Report - - St. Josephs Seminary, Upholland - Jan 15 | Other Sites | 28DaysLater.co.uk

Report - St. Josephs Seminary, Upholland - Jan 15


28DL Regular User
Regular User
This place is the best I have visited so far and I seem to find something new every time! On my most recent visit I think I got rather lucky having a stroll around the ground floors without the ear piercing alarm going off! can see myself revisiting this place a lot :D sorry if the fisheye is abit too much being on all the pics, they are all from my gopro :)

St Joseph's Seminary was founded in 1880 by Bishop Bernard O'Reilly
It was to be the Seminary serving the North West of England.
The college was formally opened in 1883 and was situated in Walthew Park, Upholland
(the geographic centre of the Diocese of Liverpool).

The first Junior Seminary of the Diocese was founded at St Edward's College in 1842 as a Catholic 'classical and commercial school' under the direction of the secular clergy.
It was established in Domingo House, a mansion in Everton.
Its President for the next forty years was to be Monsignor Provost John Henry Fisher.
When the Junior Seminarians moved to St Joseph's the school was taken over by the Christian Brothers..
(who ran St John Rigby College in Orrell) and continues to this day and now serves as the Liverpool Cathedral Choir School.
In recognition of the heritage owed to St Edward's College one of the two chapels at Upholland was consecrated as the St Edward the Confessor Chapel.

Along with Ushaw College (the other seminary in Northern England) scholars for priesthood studied and were ordained at the college.
Up until the second Vatican Council boys as young as 11 years of age entered the Junior Seminary before progressing to the senior Seminary at 18.

In 1972 following the changes of Vatican 2 the two junior seminaries of St Joseph's and Ushaw merged at Upholland, and in 1975, with declining numbers from Ireland offering themselves for the (now) Archdiocese of Liverpool the Senior seminary moved to Ushaw.
St Joseph's continued to offer boarding school education for boys considering a vocation until 1987.
Up to 1991, the building housed a small group of students who were still interested in a vocation to the priesthood, but rather than being schooled within the premises, they attended St John Rigby College, Orrell.
Following the end of the seminary training and boarding education St Joseph's became home to the Northern Institute and was used as a retreat and conference centre for the Archdiocese under the leadership of Msgr John Devine.
The election of Archbishop Patrick Kelly saw the controversial decision to close St Joseph's altogether and the property was sold to Anglo International who instructed AEW Architects for the conversion of the Grade 2 listed RC Seminary to 92 apartments, with 220 new build enabling units. The major controversies of the decision were the ongoing financial viability of St Joseph's (it had just started to make a small surplus under Devine's management) and the sale and disposal of the art and artefacts in the college, much of which had been donated by various parishes and people of the Archdiocese who were not offered their donations back.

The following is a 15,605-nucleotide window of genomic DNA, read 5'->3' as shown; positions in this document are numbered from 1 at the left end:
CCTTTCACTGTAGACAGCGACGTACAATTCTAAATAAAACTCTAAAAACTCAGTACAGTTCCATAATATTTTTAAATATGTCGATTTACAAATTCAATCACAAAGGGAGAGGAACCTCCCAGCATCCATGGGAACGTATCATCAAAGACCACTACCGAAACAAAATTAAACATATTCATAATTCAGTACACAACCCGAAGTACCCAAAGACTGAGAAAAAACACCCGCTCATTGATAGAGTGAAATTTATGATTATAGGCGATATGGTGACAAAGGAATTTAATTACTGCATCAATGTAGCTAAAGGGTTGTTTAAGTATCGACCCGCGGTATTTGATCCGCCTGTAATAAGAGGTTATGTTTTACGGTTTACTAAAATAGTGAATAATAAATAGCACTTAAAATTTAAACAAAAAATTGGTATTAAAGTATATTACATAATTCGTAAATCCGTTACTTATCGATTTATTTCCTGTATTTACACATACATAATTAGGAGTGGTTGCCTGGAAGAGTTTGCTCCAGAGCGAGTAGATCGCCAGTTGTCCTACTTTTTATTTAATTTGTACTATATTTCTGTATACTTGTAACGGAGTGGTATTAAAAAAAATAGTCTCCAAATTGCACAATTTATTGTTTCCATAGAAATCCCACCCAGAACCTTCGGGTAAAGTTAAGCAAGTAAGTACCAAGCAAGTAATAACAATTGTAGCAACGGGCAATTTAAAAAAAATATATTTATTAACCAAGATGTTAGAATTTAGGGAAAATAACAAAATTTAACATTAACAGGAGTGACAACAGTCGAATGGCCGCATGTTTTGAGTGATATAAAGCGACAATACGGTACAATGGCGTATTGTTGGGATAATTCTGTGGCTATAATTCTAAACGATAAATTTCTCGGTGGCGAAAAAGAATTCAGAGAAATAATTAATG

Thanks for looking :) :thumb


28DL Maverick
28DL Full Member
Nice one, heard that the 1st floor is a bastard for alarms, not a fan of the fisheye myself but quite like some of these pics :thumb


28DL Full Member
28DL Full Member
Its awesome you got to do the ground floor without your ears bleeding,Mr Nice Secca and his hound forgot to set alarm,not normally a fan of fish eye but it suits your shots well. Cracking job dude


Regular User
I was in there the same day as you .. I did get inside the building wernt in long tho on way out got nabbed by three guys in a white transit pick up lol


Regular User
I wasn't in that long to be honest as I went in alone and didn't want to get lost as the place is huge.. But no I didnt see the cell


28DL Regular User
Regular User
No mate not the one with the bed in there but seen some rooms near the gym with a cell like door lent up each door!


28DL Member
28DL Member
I lived there for 7 years in the 1960s and often wish I could see it inside again, but at 64 it isn't going to happen. I think the small rooms near the gym were probably the music practise rooms at that time,very small, with secure doors to stop sound escaping. There were never cells as such - they had their own unique ways of keeping the boys in order. Love seeing the pics - those sinks were foul at 6.30 in the morning, and the stink from the urinals as 150 kids off loaded after the night is something never to be forgotten!

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